The trailer’s windows are blacked out with foil and brown paper bags so Swenson can sleep during the day. To muffle the constant din of aircraft, he bought a white-noise machine — a small tape player with a recording that sounds like a washing machine. Swenson works out at a nearby 24-Hour Fitness, where he showers to conserve his trailer’s limited water supply.
Inside the Coachmen, the wood paneling and storage cabinets are covered with photos of Amanda and Noah, whom Swenson returns to about 11 days a month. He keeps in touch via a computer webcam.
“When my tires leave the driveway of my house in Fresno,” Swenson said, “the only thing I can think about is getting back to my family.”
For several years, clusters of RVs were scattered around the airport’s parking lots until LAX officials decided to consolidate them in Lot B. Now operating as an organized camp overseen by the airport, it has an unofficial mayor, a code of conduct and residency requirements, including background checks, regular vehicle inspections and proof of employment at an air carrier.
“There might be a few other places like this nationally, but I think this is rather unique,” said Michael Biagi, who heads the land-use division at Los Angeles World Airports.
Today, the colony has more than 100 residents — mostly men — from around the country, including captains, first officers, mechanics, flight attendants, support staff and employees of air cargo companies. There are at least two married couples, who work as flight attendants. About 10 people are on a waiting list.
Lot B’s attractiveness is partly the result of the decade-long decline in air travel brought about by the terrorist attacks of Sept. 11, 2001, the outbreak of SARS — severe acute respiratory syndrome — in 2003 and the deepest recession since World War II.
Salaries for pilots, mechanics and other airline workers have plummeted. Captains like Lancaster have been demoted to first officer, losing hard-earned seniority and forcing them out of plum assignments at airports close to home. Lancaster, who came to LAX from Seattle about 18 months ago, estimates that his reduction in rank cost him about $30,000 a year, roughly 20% of his pay.
Rather than quit their jobs or uproot their families for what could be a temporary stint in Los Angeles, workers have settled in Lot B, where the rent is only $60 a month.
“They’d probably be out of a job otherwise,” said Doug Rogers, a 62-year-old United Airlines mechanic from Utah, who is the colony’s acting mayor. “You can’t maintain a household elsewhere and afford a home here in this economic climate. The airline industry is fragile right now. You just don’t know what is going to happen.”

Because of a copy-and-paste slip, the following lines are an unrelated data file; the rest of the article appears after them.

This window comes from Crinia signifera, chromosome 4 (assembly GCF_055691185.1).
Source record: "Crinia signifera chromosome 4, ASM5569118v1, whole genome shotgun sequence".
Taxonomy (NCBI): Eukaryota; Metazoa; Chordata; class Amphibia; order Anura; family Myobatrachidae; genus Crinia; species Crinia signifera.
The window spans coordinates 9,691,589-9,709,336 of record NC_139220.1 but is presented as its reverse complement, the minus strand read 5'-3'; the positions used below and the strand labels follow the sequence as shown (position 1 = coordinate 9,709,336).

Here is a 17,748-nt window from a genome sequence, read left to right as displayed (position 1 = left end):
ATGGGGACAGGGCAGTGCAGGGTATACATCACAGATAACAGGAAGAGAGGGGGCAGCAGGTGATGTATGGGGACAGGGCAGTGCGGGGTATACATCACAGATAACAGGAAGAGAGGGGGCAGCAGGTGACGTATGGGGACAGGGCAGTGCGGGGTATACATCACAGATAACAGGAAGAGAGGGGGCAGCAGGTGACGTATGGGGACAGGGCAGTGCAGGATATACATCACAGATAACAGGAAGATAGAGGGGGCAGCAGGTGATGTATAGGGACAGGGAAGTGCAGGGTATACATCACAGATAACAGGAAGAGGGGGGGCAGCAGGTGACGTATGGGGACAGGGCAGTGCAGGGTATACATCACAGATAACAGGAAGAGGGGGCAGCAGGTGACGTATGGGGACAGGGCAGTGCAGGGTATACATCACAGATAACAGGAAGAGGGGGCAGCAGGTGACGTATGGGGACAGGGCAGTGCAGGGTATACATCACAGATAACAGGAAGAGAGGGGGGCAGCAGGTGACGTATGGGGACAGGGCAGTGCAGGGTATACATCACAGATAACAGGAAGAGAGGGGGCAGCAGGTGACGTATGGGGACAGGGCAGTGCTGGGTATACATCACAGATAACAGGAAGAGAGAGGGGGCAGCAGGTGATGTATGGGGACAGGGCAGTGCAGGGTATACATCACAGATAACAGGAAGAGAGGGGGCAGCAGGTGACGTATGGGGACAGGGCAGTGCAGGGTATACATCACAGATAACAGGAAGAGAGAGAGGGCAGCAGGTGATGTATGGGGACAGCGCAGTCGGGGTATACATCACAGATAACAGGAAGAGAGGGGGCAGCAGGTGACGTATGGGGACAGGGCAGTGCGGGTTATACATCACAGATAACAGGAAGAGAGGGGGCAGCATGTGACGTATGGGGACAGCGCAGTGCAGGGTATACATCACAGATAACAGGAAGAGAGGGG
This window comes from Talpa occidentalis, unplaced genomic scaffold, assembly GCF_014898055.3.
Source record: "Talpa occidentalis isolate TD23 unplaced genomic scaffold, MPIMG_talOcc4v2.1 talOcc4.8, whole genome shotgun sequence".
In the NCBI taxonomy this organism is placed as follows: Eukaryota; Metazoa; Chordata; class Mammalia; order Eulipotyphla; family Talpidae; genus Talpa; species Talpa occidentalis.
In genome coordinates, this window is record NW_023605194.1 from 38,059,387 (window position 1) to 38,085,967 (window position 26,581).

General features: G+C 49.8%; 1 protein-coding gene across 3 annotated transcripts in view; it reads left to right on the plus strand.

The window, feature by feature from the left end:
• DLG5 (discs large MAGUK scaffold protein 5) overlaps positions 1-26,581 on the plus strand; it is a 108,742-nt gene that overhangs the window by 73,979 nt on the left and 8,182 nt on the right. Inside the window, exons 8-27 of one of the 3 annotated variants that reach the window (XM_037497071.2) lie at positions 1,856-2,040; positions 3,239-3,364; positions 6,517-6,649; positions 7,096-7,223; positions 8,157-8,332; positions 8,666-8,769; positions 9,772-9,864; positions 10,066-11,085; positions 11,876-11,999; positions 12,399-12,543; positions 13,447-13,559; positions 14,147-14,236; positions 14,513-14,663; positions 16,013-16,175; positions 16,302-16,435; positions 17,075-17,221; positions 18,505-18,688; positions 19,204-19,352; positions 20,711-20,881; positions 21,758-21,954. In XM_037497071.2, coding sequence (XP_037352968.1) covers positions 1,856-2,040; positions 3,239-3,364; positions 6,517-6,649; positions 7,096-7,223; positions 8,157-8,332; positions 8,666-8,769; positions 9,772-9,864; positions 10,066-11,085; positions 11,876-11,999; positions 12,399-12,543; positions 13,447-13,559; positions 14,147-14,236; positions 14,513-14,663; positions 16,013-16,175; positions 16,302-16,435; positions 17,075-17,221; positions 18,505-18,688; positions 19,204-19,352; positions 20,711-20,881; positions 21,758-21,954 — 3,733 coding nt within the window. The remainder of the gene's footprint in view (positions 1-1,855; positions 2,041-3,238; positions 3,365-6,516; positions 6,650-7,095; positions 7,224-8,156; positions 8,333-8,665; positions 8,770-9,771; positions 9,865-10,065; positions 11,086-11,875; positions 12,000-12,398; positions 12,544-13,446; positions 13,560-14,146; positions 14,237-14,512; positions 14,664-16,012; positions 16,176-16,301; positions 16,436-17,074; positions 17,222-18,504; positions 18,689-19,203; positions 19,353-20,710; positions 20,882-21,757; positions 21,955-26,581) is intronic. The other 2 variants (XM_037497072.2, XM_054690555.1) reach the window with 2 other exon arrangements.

Rogers has lived at LAX for about seven years in a 26-foot camper built on a Ford truck chassis. He and his wife own a house in Stansbury Park, a semi-rural community of 2,500 just north of Salt Lake City.
Uniquely situated between a sagging economy and dropping gas prices, Dave Zentgraf’s RV rental business in Wichita Falls, Texas, is at the right place and the right time.
D&D Enterprises is in the midst of its fourth summer vacation season. Having started out with only three recreational vehicles, Zentgraf now has a stable of 12 travel trailers and one motorhome, few of which remained on the lot Friday morning (July 17), according to the Wichita Falls Times-Record.
“Three left yesterday and two went out early this morning,” said Zentgraf, who also owns Moonlight Limousine Service. “Bookings are up about 70% from last year and our customers are very satisfied.”
Zentgraf points to lower gas prices as one reason for increased interest in RV use.
“Most people only have a couple of times a year when they can get away, so maintaining, insuring and storing an RV for the rest of the year doesn’t make sense to them,” he said. “This way they have all the fun without the upkeep and other responsibilities. It also lets people who are thinking about buying a chance to see how they like different styles.”
The Internet has also made a big difference for D&D. Customers shopping prices quickly discover Zentgraf’s biggest trailers rent for $395 as opposed to $795 from similar Metroplex businesses. Trips planned for points north or west make it easy to stop and hitch one up, he said.
“We’ve had people headed to Quartz Mountain and Waurika Lake in Oklahoma. One fellow was on his way to a powwow in Walters. Using them for family reunions and out-of-town guests is also getting popular,” Zentgraf said. “We’ve even had a family rent an RV to do medical transport. They were moving their 82-year-old mother and this was more practical and comfortable than paying $6,000 for an ambulance.”
Most of the D&D lineup has been booked for Hotter’N Hell cycling race held each August since last year. Zentgraf sets up the trailers, which sleep from four to eight people, at the campsite, turns on the air-conditioning and makes sure the refrigerators are stocked with plenty of cold water.
“It’s just been amazing this year, but what it tells me is that people still like the idea of family camping,” said Zentgraf. “If you can do it this comfortably, why not?”
Businesses in Decatur, Ind., are receiving a much-needed economic boost thanks to hundreds of RV enthusiasts.
Hundreds of RV owners have returned to the birthplace of their home on wheels, Fleetwood RV in Decatur, according to the Indiana News Center, Fort Wayne.
Watch Featured Video at right.
Rally organizers say the annual gathering is more important this year, because of Fleetwood Enterprises Inc.’s economic troubles.